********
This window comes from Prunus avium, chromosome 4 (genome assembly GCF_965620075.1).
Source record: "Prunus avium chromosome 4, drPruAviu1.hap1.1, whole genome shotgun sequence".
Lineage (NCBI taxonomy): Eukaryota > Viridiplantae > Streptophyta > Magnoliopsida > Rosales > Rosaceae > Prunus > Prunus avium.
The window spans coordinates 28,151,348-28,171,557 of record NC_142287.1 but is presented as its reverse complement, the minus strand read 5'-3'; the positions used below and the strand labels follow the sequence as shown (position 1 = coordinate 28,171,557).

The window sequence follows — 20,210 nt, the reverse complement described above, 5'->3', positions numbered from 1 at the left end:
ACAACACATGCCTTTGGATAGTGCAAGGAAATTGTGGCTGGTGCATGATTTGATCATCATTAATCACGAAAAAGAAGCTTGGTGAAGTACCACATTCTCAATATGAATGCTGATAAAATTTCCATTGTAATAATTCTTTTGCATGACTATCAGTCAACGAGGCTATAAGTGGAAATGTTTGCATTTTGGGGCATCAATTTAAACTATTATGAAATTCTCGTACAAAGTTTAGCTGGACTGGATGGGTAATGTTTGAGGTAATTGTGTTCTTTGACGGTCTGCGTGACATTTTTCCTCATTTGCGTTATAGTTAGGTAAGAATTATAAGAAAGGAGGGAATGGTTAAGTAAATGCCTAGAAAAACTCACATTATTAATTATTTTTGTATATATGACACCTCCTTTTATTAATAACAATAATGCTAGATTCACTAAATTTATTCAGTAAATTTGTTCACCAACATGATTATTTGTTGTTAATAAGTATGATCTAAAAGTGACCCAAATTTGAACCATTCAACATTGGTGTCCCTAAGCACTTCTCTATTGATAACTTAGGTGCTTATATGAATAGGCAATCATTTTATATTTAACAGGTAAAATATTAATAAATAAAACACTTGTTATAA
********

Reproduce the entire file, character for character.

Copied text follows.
This window comes from Prunus avium, chromosome 4 (genome assembly GCF_965620075.1).
Source record: "Prunus avium chromosome 4, drPruAviu1.hap1.1, whole genome shotgun sequence".
Lineage (NCBI taxonomy): Eukaryota > Viridiplantae > Streptophyta > Magnoliopsida > Rosales > Rosaceae > Prunus > Prunus avium.
The window spans coordinates 28,151,348-28,171,557 of record NC_142287.1 but is presented as its reverse complement, the minus strand read 5'-3'; the positions used below and the strand labels follow the sequence as shown (position 1 = coordinate 28,171,557).

The window sequence follows — 20,210 nt, the reverse complement described above, 5'->3', positions numbered from 1 at the left end:
ACAACACATGCCTTTGGATAGTGCAAGGAAATTGTGGCTGGTGCATGATTTGATCATCATTAATCACGAAAAAGAAGCTTGGTGAAGTACCACATTCTCAATATGAATGCTGATAAAATTTCCATTGTAATAATTCTTTTGCATGACTATCAGTCAACGAGGCTATAAGTGGAAATGTTTGCATTTTGGGGCATCAATTTAAACTATTATGAAATTCTCGTACAAAGTTTAGCTGGACTGGATGGGTAATGTTTGAGGTAATTGTGTTCTTTGACGGTCTGCGTGACATTTTTCCTCATTTGCGTTATAGTTAGGTAAGAATTATAAGAAAGGAGGGAATGGTTAAGTAAATGCCTAGAAAAACTCACATTATTAATTATTTTTGTATATATGACACCTCCTTTTATTAATAACAATAATGCTAGATTCACTAAATTTATTCAGTAAATTTGTTCACCAACATGATTATTTGTTGTTAATAAGTATGATCTAAAAGTGACCCAAATTTGAACCATTCAACATTGGTGTCCCTAAGCACTTCTCTATTGATAACTTAGGTGCTTATATGAATAGGCAATCATTTTATATTTAACAGGTAAAATATTAATAAATAAAACACTTGTTATAA